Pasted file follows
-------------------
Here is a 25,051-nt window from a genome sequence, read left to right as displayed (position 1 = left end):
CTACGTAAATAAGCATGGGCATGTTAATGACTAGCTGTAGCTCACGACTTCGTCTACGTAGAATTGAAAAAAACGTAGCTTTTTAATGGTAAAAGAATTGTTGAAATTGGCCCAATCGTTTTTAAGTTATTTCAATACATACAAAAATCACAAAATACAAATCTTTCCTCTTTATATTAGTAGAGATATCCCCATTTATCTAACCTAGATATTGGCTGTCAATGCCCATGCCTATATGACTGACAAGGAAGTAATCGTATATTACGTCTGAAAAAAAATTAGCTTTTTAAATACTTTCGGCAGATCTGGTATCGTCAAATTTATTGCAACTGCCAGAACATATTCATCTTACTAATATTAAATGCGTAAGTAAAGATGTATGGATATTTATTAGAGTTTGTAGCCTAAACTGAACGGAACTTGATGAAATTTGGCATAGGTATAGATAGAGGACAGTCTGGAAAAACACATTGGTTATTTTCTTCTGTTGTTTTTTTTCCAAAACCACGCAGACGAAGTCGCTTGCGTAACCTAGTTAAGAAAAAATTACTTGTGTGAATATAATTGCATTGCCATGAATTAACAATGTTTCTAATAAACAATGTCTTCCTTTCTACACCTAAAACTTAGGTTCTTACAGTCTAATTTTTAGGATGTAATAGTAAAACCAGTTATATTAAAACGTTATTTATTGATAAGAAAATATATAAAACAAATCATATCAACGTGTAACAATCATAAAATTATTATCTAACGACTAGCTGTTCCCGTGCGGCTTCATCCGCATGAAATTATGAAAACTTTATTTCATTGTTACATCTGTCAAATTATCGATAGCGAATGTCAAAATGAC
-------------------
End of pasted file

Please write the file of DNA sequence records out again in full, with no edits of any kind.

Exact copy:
Here is a 25,051-nt window from a genome sequence, read left to right as displayed (position 1 = left end):
CTACGTAAATAAGCATGGGCATGTTAATGACTAGCTGTAGCTCACGACTTCGTCTACGTAGAATTGAAAAAAACGTAGCTTTTTAATGGTAAAAGAATTGTTGAAATTGGCCCAATCGTTTTTAAGTTATTTCAATACATACAAAAATCACAAAATACAAATCTTTCCTCTTTATATTAGTAGAGATATCCCCATTTATCTAACCTAGATATTGGCTGTCAATGCCCATGCCTATATGACTGACAAGGAAGTAATCGTATATTACGTCTGAAAAAAAATTAGCTTTTTAAATACTTTCGGCAGATCTGGTATCGTCAAATTTATTGCAACTGCCAGAACATATTCATCTTACTAATATTAAATGCGTAAGTAAAGATGTATGGATATTTATTAGAGTTTGTAGCCTAAACTGAACGGAACTTGATGAAATTTGGCATAGGTATAGATAGAGGACAGTCTGGAAAAACACATTGGTTATTTTCTTCTGTTGTTTTTTTTCCAAAACCACGCAGACGAAGTCGCTTGCGTAACCTAGTTAAGAAAAAATTACTTGTGTGAATATAATTGCATTGCCATGAATTAACAATGTTTCTAATAAACAATGTCTTCCTTTCTACACCTAAAACTTAGGTTCTTACAGTCTAATTTTTAGGATGTAATAGTAAAACCAGTTATATTAAAACGTTATTTATTGATAAGAAAATATATAAAACAAATCATATCAACGTGTAACAATCATAAAATTATTATCTAACGACTAGCTGTTCCCGTGCGGCTTCATCCGCATGAAATTATGAAAACTTTATTTCATTGTTACATCTGTCAAATTATCGATAGCGAATGTCAAAATGAC